No! While that is one issue about which we are in disagreement with TEC, it is not the central issue, just a symptom of the deeper divisions. We believe that God has revealed in scripture a model for living that is in keeping with His created order, is subject to His blessing and has the greatest likelihood of experiencing that wholeness of life we all crave. That happens to encompass, along with many other areas, our expressions of human sexuality. TEC has chosen the path of least resistance, opting to bless what the culture wishes to bless and avoiding the harder work of calling God’s children to repentance and amendment of life. This Diocese, because we uphold the inspired and authoritative character of scripture, continues to affirm the historic teaching of the Church in this and many other crucial areas. We do so because we believe it essential both to our love for God (the response of love is obedience) and because of our love for others (we wish for them what we believe is God’s best). Consequently, we will love and accept everyone who comes through our doors, whatever their sexual orientation. But what we will tell them, as we tell every other sinner redeemed by grace, is that we are called to amendment of life, a new life, in Jesus Christ.
Where are we going?
There are no plans to go anywhere. Going somewhere has never been the focus of the work of the Bishop or Standing Committee. Their objective has always been to plan ways to protect the Diocese while remaining within TEC. That option is no longer open to us. For the foreseeable future, we will remain who we have been since our founding in 1785. We are the Protestant Episcopal Church in the Diocese of South Carolina. Our relationships across the Anglican Communion are numerous and strong. The formal character of those relationships and how they may be expressed will be a decision arrived at only after much prayer and conversation as an entire Diocese.
How is our standing within the Anglican Communion?
As we begin this process of discernment together, we celebrate that our Diocese is now a member of the Global Fellowship of Confessing Anglicans (the organizers of the GAFCON conferences). We have also been given a Primatial Relationship by the Primates Council of the Global South Primates as a means of creating a formal ecclesiastical relationship with the rest of the Anglican Communion. We look forward to continuing in partnership with these brothers and sisters in Christ around the globe. The Diocese has received letters of support from Anglican primates around the world who recognize that we – like four other U.S. dioceses and at least 200 Episcopal parishes – have disassociated from the Episcopal Church over differences with its interpretation of theology, which many in the global Anglican community consider to be unorthodox. Our relationships with Provinces across the Anglican Communion are numerous and strong. The formal character of those relationships and how they may be expressed will be a decision arrived at only after much prayer and conversation as an entire Diocese. View the letters of support.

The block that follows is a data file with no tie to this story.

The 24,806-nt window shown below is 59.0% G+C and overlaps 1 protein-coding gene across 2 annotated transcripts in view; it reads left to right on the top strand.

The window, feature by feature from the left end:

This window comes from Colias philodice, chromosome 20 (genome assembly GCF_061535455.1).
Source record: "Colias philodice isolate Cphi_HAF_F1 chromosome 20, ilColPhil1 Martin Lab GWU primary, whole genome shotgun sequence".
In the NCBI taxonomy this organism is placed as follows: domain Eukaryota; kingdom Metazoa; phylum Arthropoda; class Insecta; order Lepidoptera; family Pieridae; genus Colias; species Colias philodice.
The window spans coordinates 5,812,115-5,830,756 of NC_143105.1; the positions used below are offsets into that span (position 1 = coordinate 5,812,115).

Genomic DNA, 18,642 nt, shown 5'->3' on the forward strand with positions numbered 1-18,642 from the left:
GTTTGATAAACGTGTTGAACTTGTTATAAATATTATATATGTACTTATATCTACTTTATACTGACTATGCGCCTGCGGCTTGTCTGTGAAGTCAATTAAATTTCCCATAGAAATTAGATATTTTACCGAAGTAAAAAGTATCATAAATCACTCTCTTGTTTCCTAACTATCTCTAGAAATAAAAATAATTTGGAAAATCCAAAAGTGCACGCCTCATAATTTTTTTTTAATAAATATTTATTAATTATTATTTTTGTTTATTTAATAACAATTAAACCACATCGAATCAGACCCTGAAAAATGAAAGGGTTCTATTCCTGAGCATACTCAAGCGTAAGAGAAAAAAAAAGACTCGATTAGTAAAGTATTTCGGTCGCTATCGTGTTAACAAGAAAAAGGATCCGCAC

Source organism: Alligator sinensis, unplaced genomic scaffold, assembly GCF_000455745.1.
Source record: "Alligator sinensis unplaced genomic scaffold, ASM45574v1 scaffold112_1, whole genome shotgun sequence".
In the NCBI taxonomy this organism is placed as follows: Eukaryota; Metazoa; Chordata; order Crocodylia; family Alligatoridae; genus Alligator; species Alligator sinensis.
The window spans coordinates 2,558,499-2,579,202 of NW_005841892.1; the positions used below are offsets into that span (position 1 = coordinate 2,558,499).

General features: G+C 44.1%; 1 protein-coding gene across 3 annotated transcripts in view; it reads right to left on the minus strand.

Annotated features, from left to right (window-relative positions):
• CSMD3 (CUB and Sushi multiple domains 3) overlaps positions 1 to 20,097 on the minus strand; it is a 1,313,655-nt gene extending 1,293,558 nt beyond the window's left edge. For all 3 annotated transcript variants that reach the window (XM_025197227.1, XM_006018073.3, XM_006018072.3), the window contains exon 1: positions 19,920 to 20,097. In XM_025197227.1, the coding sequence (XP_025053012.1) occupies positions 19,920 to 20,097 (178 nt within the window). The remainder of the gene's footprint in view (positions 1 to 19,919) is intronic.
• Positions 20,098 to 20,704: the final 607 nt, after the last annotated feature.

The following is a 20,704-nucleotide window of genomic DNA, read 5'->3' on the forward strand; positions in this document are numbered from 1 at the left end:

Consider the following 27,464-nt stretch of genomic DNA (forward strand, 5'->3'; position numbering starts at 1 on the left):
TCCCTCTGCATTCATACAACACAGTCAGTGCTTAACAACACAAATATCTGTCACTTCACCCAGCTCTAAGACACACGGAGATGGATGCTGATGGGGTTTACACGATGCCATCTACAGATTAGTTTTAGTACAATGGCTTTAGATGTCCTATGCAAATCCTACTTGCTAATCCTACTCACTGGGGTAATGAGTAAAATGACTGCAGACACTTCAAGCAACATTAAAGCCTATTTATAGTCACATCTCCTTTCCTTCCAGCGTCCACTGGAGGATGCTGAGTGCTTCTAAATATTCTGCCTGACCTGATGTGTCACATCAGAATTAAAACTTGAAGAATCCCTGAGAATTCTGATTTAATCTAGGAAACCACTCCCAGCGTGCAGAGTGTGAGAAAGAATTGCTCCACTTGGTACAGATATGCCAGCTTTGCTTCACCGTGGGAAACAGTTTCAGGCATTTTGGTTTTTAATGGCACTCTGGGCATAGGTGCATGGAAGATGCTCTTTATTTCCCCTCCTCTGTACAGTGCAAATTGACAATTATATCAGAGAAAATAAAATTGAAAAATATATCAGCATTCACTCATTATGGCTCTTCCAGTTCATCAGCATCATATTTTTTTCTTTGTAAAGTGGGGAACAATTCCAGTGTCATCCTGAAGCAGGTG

If we are out of TEC, what does it mean when we gather as a Convention?
As with every other Diocesan Convention, since the first seven conventions of the Diocese when there was no association called The Episcopal Church, we gather as the Protestant Episcopal Church in the Diocese of South Carolina. We will continue to do the work of ministry that God has put before us, in covenanted fellowship with one another. Our gathering in Convention has never been predicated upon being part of TEC, as we operate under our own constitution and canons. These things remain unchanged.
If we have left TEC, why do we still use the word “Episcopal” in our names and in our documents?
The term exists in the legal incorporated names of our Diocese and many of our parishes. The churches and the Diocese were always “episcopal” by name from their first founding, going back in some cases to the 1680’s. Its application is far broader than and not exclusively franchised by TEC. It is rightly used to designate any church that has bishops, for that is what the term refers to in the Greek and Latin from which the English word is derived. The episcopos is the bishop. An Episcopal church is simply one that has bishops. We continue, both as a diocese and as parishes to be that kind of church. This is both our legal and ecclesiastical heritage and we embrace it as such.